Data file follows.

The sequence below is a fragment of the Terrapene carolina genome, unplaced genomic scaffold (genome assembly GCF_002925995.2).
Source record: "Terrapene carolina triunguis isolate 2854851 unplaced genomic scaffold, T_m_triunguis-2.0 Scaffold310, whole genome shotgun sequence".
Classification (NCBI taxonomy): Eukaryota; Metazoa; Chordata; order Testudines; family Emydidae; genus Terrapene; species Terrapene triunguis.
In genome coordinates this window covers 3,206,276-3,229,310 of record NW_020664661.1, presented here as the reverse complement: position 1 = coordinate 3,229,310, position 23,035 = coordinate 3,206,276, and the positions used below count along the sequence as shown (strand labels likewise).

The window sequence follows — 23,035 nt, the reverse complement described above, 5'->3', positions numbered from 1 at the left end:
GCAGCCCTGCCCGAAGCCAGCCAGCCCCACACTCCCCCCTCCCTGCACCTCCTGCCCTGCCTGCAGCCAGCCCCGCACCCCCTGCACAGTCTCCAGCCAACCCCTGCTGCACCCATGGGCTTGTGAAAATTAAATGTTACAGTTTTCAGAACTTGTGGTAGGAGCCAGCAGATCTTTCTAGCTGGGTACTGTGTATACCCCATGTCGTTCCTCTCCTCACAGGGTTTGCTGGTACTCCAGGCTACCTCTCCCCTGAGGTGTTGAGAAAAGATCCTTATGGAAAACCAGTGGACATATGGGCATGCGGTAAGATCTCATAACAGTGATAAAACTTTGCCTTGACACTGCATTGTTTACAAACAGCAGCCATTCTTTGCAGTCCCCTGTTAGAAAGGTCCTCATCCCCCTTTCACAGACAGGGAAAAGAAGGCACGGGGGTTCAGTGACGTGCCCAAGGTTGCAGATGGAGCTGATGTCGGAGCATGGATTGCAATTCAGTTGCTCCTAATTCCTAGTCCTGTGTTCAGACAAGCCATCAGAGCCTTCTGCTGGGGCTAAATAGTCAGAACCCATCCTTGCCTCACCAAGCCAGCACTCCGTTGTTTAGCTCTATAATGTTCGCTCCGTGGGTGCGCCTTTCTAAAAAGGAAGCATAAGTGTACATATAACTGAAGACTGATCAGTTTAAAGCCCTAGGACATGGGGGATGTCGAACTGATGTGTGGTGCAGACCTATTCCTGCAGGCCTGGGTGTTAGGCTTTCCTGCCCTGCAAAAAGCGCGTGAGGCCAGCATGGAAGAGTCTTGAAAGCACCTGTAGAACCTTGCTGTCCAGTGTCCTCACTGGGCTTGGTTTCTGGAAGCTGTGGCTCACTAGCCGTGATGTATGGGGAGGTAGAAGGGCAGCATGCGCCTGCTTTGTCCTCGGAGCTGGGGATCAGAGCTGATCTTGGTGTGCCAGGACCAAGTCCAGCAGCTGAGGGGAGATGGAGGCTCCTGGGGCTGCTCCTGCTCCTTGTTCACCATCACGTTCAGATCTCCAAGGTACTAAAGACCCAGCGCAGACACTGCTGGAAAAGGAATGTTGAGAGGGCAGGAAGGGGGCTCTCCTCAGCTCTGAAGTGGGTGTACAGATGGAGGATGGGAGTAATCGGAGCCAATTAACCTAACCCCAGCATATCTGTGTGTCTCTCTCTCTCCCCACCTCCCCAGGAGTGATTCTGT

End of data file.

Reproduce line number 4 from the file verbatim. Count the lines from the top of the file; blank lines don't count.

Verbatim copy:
In genome coordinates this window covers 3,206,276-3,229,310 of record NW_020664661.1, presented here as the reverse complement: position 1 = coordinate 3,229,310, position 23,035 = coordinate 3,206,276, and the positions used below count along the sequence as shown (strand labels likewise).